Sustainability in Theater: Costumes with Moyenda Kulemeka

Blog: Sustainability in Theater: Costumes with Moyenda Kulemeka

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Detroit ’67 costume designer Moyenda Kulemeka set out to find authentic 1960s pieces to take audiences back in time for the play. We talked to her about some of her favorite pieces and how to shop vintage stores like an expert.

1. What are some of your favorite vintage finds from Detroit ’67 and where did you find them?

Almost all of the jewelry in Detroit ’67 was authentic vintage, along with several of the men’s shirts, women’s blouses, and one pair of black kitten heels that looked straight out of Eartha Kitt’s closet. It’s so hard for me to pick favorites because I genuinely love every piece that I put onstage (or on film in this case). Most of the vintage pieces came from my own personal costume hoard stock, thrift stores, Signature’s beautiful stock, and my favorite vintage boutiques Suffragette City Vintage in Hyattsville, MD and Bespoke Not Broke in Takoma Park, MD.

2. What are your thoughts on sustainability in costuming, for example using local thrift stores and resell sites like Facebook Marketplace?

I am by no means an expert in sustainability in costuming – but I love love LOVE thrift stores and they are usually the first place I go hunting for costume pieces (and for my own clothing). There are so many times when I come across a piece in a thrift store that is something I never would have thought to design, but is SO perfect for the character. Especially with period pieces like Detroit ’67 – nothing compares to authentic vintage and it is such a rush and thrill to find that “diamond in the rough” piece at a thrift store. I have never used Facebook Marketplace, but I frequently use Instagram and Etsy to buy vintage online. The great thing about resell sites and boutiques when it comes to vintage clothing is that they’ve already done so much of the leg-work of finding authentic pieces, so it’s easier to find exactly what you’re looking for. Resellers also take the time to carefully curate their vintage collections, so oftentimes you’re getting “the best of the best” in selection.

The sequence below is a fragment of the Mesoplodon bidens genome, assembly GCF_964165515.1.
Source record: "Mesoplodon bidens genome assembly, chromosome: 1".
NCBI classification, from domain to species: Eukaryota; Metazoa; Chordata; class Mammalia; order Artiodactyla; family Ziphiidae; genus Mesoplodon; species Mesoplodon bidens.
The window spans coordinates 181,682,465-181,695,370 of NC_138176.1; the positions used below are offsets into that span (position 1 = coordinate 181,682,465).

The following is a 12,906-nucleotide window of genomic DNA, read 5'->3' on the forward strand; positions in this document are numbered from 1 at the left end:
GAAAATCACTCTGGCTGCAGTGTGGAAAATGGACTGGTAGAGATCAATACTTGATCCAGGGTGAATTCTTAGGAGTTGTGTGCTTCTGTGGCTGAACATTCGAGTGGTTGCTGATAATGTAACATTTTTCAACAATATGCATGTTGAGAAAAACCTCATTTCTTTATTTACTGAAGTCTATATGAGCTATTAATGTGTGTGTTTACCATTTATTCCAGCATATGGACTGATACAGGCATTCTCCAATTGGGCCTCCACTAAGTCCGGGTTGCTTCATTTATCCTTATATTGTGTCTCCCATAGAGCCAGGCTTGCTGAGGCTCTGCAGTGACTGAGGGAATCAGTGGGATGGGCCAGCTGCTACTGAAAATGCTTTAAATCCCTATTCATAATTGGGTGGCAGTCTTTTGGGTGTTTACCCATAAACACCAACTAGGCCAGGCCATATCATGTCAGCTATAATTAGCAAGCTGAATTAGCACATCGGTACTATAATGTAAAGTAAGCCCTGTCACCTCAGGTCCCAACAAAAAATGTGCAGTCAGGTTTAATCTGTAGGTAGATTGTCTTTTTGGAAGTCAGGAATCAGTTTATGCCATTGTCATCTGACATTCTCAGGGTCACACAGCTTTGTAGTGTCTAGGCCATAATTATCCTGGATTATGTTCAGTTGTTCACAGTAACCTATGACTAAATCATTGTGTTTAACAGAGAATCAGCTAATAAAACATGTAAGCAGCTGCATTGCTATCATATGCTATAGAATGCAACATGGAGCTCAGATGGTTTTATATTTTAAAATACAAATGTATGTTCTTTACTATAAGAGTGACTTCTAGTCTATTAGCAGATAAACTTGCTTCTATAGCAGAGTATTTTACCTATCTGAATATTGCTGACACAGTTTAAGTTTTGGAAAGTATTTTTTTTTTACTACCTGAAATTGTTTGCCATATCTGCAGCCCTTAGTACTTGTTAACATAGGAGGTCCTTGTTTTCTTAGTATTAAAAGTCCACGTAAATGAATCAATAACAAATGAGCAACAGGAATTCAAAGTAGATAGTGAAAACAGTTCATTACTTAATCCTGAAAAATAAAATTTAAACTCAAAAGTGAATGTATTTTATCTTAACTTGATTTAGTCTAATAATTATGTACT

3. What’s your favorite part of restoring vintage pieces?

The thrill of the before vs. after – giving new life to something that seemed “dingy” or “discarded” and making it beautiful again. I also just love the idea of clothing having “lived a life” and what it means for it to have a new life, the opportunity to make new memories, see new things, experience new places. I recently donated some shoes that I took on a trip to Paris in 2017 and it makes me smile to think about the memories that those shoes carried me through, and what other memories they might witness. I’m currently in the process of restoring some of my great-grandmother’s 1920s-30s cocktail dresses and the whole experience it feels like I’m getting to know her in her youth – who she was before she was even someone else’s wife, let alone great-grandmother.

4. What’s the most challenging part of using vintage pieces in a show?

The fragility of some of the pieces, and the fact that they cannot be easily replaced, if at all. I’ve had to learn to be very selective about which vintage pieces actually make it into a given production, vintage shoes almost never make the final cut. The fact that Detroit ’67 was filmed gave us an advantage because the vintage pieces in it only had to survive the days of filming, instead of a traditional 4+ week run.

5. Do you have any advice for our followers in identifying vintage pieces if they’re on the hunt in a thrift store?

Go in with an open mind and be ready to spend time sifting through the racks. Pay attention to the label and its design – if you’re looking for pre-1980s vintage, look for labels that say “union-made” and/or “Made in USA”. Union-made labels often have the dates printed on them, and if it’s union-made in America – you can be sure it’s been made to last. Labels are probably the easiest way to identify if something is vintage, as there are several online databases dedicated to dating garments based on their labels. The lack of a label is sometimes a good indicator of something vintage as well, since this could mean the garment was homemade. One of my favorite thrift store vintage finds is a green 1960s homemade maternity dress that was clearly made with Simplicity pattern #7558 (image attached). I actually ended up using that dress in 1st Stage’s production of Trying some years after I’d bought the dress, and it was perfect for the character. I have an affinity for 1950s/1960s vintage dresses, so I also like to look at zippers. A metal zipper in a dress is a pretty good indicator that it was made before 1965.

Detroit ’67 closes September 16.

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